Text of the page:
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Archive for March 24th, 2011

Among baseball teams, the Cleveland Indians have been at the forefront in embracing social media. Instead of taking a combative position toward platforms like blogs, Facebook and Twitter, the Indians have actually gone out of their way to not only encourage, but support them. It’s time for the rest of baseball to follow their lead.

In 2010, the Indians established a "Social Deck" for bloggers to attend games at Progressive Field free of charge.

Last year, the Indians created the “Tribe Social Deck”, an information-age version of a press box with 10 seats reserved for bloggers and other social media users who create content about the team. As an encore, the Indians have chartered a more encompassing social media strategy for 2011, including the creation of Twitter accounts for several players, coaches and executives. Talk about “Progressive” Field…apparently, the Indians home ballpark is named for more than just a corporate sponsor.

Baseball has never shied away from integrating itself with prevailing social trends, and has certainly never turned away from adding new sponsors. Social media presents an opportunity to accomplish both, so Bud Selig and the rest of the power brokers in the game would be wise to follow the Indians’ lead and embrace the many possibilities.

The best place to start would be by holding a league-wide “Social Media Day”. Just imagine the possibilities. Every team could host its own selection of bloggers, perhaps by inviting them to take part in the game’s broadcast. What’s more, the last name on each player’s uniform could be replaced with a Twitter handle (the Yankees could use a patch on the sleeve), and in-game segments on the big screen could feature the Facebook pages of not only players, but randomly selected fans. The possibilities are endless, and so too would be the publicity surrounding such an event. What’s more, the benefit wouldn’t be a one-way street. Although social media has enjoyed impressive penetration, the addressable market remains much larger. Who knows how may baseball fans would be introduced to Twitter, for example, if they knew their favorite players were only 140 characters away? The time has come to find out.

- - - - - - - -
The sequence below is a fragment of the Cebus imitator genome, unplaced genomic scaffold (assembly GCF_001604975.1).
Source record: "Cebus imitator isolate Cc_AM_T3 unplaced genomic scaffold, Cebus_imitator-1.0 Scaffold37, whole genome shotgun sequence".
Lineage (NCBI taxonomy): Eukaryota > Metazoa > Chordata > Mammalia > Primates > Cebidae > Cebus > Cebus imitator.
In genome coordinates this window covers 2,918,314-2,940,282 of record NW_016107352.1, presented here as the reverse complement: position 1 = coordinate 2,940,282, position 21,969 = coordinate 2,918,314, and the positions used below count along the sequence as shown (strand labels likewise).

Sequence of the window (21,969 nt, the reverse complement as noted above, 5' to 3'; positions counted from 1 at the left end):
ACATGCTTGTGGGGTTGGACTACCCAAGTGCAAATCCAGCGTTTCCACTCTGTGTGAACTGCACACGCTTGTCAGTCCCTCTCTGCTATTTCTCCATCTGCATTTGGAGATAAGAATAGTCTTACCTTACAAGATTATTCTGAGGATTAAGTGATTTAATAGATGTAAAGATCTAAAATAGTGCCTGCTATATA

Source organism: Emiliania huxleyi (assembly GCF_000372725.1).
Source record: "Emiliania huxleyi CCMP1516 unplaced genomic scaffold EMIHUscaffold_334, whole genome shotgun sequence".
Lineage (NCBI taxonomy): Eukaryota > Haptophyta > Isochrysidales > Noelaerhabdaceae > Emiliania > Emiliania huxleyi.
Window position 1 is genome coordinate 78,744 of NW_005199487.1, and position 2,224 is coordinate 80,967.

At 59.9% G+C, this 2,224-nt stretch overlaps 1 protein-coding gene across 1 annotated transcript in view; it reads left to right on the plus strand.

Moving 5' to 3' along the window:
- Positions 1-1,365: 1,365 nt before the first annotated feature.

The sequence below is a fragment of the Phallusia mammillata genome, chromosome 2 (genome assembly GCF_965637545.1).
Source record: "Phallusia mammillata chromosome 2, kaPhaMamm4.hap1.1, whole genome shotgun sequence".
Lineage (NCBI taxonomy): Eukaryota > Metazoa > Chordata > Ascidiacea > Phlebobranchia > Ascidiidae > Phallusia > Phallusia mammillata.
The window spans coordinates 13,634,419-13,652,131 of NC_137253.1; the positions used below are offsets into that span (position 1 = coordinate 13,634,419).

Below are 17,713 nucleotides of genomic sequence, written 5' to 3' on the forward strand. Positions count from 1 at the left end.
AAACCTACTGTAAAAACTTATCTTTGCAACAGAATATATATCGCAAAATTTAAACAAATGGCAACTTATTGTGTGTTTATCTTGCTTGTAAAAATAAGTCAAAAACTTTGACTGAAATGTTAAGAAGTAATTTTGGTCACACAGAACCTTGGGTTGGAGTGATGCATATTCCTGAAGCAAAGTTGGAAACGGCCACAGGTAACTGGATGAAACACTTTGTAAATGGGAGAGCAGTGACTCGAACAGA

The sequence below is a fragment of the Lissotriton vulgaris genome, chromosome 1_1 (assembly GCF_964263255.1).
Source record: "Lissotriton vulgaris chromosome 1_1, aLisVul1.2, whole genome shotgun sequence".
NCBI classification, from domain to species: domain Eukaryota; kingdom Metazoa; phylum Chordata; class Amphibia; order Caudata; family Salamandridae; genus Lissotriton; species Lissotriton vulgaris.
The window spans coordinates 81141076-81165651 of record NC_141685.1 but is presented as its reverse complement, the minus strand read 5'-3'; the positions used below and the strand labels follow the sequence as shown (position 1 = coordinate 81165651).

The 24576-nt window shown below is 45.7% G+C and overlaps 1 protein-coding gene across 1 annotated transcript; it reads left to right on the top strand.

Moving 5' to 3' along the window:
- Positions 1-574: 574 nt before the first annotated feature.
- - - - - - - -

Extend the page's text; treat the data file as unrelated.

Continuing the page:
Baseball already has a very successful arm that is heavily involved in social media: MLB Advanced Media. In addition to running websites, fantasy services and a blog platform, MLBAM also provides streaming and archived media as well as real-time information across various platforms, including Apple’s iPhone and iPad. MLBAM has already enjoyed immense success, but additional lucrative opportunities could be created if it was even more heavily integrated with the likes of Facebook, WordPress and Twitter.

Baseball is a very traditional institution. It doesn’t take to new ideas very quickly, but the time has come to hop fully aboard the social media bandwagon, even if for no other reason than there’s a lot of money to be made along the way.

MLB and Social Media

Team Likes on Facebook Players on Twitter
Yankees 3,373,852 5
Red Sox 2,176,824 6
Cubs 1,083,096 1
Giants 864,058 4
Phillies 804,291 2
Cardinals 650,515 2
Braves 617,229 4
Tigers 559,524 4
Dodgers 554,156 1
White Sox 546,569 4
Twins 535,513 10
Rangers 518,650 2
Mets 355,534 3
Brewers 335,159 2
Reds 311,000 4
Indians 305,037 7
Mariners 281,749 5
Rockies 259,230 2
Rays 256,697 7
Astros 255,669 4
Athletics 247,274 3
Angels 231,264 9
Blue Jays 227,785 6
Padres 219,420 3
Orioles 210,281 3
Royals 184,509 3
Pirates 157,066 5
Marlins 141,782 9
Dbacks 115,561 4
Nationals 78,110 7

Note: Data as of March 24, 2011. Twitter accounts are for players verified by @MLB and consenting to be listed in the directory.
Source: Facebook.com and twitter.mlblogs.com

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